clock menu more-arrow no yes mobile

Filed under:

Tour of All Four Yamasaki Buildings on the WSU Campus

New, 7 comments

This post was authored by Curbed contributor MJ Galbraith.

Photographs by Andrew Kopietz. The Detroit Design Festival took place last week. We figured that while we couldn't make it to every one of the 50+ events, we couldn't miss the Yamasaki tour happening at Wayne State University. Only a handful of architects have made so many contributions to Michigan architecture. There's the obvious One Woodward Avenue, of course, but Minoru Yamasaki designed a number of buildings all over the region, from Temple Beth El in Bloomfield Township to the recently demolished Quo Vadis movie theater in Westland. All this from the man who designed New York's World Trade Center.

Wayne State has four Yamasaki buildings on its campus, all dating back to the late 1950s and early 1960s. Kathleen Marcaccio of Preservation Detroit and DetroitYES! led our fairly sizable group through each one of them. We began with the McGregor Memorial Conference Center, Yamasaki's first commissioned work for the university. Yamasaki began to receive international acclaim for his "new kind of modernism" with the completion of the McGregor. Behind the building is a Yamasaki-designed pond, which is currently being renovated by the university.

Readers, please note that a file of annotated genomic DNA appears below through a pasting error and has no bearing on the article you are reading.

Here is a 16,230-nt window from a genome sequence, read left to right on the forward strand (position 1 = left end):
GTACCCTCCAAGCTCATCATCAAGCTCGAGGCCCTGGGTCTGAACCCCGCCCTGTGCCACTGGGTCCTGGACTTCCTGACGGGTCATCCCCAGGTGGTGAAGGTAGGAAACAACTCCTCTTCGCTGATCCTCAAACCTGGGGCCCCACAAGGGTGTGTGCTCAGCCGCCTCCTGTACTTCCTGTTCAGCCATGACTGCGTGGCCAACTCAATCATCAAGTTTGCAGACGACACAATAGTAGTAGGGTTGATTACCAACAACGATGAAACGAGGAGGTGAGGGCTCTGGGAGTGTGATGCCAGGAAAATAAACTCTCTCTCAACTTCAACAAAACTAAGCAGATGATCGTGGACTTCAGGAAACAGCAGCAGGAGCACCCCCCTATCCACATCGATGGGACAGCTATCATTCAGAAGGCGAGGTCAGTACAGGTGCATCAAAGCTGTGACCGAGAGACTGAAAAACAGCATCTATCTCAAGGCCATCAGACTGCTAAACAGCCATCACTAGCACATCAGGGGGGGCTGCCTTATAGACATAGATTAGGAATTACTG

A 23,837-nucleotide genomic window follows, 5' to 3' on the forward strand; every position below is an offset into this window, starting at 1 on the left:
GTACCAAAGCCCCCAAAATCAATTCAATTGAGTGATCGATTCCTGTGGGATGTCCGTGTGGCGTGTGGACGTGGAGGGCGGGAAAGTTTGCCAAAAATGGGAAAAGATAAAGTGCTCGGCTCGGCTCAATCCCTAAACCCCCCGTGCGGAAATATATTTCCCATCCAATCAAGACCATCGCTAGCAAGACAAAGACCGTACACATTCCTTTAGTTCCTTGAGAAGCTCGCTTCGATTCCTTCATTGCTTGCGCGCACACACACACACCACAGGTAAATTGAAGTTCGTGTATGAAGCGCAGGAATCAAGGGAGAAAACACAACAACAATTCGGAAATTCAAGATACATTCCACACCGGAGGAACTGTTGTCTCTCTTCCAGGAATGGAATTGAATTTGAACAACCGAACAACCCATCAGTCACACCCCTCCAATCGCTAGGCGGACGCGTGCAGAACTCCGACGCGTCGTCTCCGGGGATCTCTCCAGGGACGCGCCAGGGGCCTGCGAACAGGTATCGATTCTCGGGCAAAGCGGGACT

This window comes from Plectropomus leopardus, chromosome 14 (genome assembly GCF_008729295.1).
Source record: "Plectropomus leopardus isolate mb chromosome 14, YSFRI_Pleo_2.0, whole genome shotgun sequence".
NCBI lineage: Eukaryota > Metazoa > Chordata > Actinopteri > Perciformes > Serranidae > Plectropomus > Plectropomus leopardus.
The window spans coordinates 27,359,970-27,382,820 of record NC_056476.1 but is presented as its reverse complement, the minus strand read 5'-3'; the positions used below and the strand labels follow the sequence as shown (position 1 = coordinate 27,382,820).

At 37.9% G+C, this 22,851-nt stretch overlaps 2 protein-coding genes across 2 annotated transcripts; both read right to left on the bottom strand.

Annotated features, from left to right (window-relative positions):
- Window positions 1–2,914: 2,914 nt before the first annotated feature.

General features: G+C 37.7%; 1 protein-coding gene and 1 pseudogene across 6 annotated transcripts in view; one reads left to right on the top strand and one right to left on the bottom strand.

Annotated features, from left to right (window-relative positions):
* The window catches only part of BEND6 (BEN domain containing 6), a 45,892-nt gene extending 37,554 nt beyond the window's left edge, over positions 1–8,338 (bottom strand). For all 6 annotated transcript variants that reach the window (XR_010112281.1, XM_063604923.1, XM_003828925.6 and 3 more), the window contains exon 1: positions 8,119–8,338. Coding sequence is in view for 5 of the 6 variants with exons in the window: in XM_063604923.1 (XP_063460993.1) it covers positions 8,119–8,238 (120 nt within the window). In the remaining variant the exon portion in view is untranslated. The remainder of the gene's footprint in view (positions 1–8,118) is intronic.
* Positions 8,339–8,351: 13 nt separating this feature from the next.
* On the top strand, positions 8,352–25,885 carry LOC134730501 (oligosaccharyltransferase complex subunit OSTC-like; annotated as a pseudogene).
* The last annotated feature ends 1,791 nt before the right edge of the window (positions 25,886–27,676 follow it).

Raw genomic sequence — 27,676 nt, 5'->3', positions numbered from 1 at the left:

Following the McGregor was the College of Education building. According to our guide, Yamasaki deemed his creation the "wedding cake building." When he was presenting the design to Wayne State's Board of Governors, Yamasaki placed bride and groom wedding cake figurines on top of the model building. The narrow windows you see were a compromise between Yamasaki and WSU's administration, as the Board of Governors fought hard for a building with no windows at all. You have to laugh not to cry.

The final two buildings come as a two-fer, connected by an underground tunnel. Prentis Hall and DeRoy Auditorium opened in 1964 and were the last of Yamasaki's contributions to Wayne State. While we wish that the whole campus could have been designed by Yamasaki, we're sure he didn't mind getting that World Trade Center gig.

· Detroit Design Festival [Official]
· Quo Vadis Theater [Michigan Modern]
· Suggestions for Dan Gilbert: How Not to Ruin an Iconic Yamasaki High Rise [Curbed Detroit]
· Architect Minoru Yamasaki's Work To Be Restored at Wayne State [Curbed Detroit]